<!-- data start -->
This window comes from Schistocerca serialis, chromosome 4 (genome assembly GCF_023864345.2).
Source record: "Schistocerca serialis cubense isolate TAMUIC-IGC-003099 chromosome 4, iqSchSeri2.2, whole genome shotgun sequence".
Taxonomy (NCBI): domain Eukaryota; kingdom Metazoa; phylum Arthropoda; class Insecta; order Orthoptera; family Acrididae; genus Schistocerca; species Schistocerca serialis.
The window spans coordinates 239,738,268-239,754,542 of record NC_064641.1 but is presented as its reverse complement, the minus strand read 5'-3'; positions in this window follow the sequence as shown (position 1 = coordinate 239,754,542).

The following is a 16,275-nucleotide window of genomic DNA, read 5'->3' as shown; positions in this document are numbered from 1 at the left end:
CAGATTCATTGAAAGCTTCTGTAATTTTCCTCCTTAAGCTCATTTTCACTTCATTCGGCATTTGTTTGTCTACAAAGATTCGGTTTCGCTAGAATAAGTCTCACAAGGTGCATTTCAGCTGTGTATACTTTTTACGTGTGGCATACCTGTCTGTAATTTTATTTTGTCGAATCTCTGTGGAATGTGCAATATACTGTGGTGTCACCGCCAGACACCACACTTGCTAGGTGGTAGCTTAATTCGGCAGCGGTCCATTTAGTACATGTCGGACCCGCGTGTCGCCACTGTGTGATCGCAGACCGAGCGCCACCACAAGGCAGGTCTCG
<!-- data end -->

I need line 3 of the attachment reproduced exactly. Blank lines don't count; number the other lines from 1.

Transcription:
Taxonomy (NCBI): domain Eukaryota; kingdom Metazoa; phylum Arthropoda; class Insecta; order Orthoptera; family Acrididae; genus Schistocerca; species Schistocerca serialis.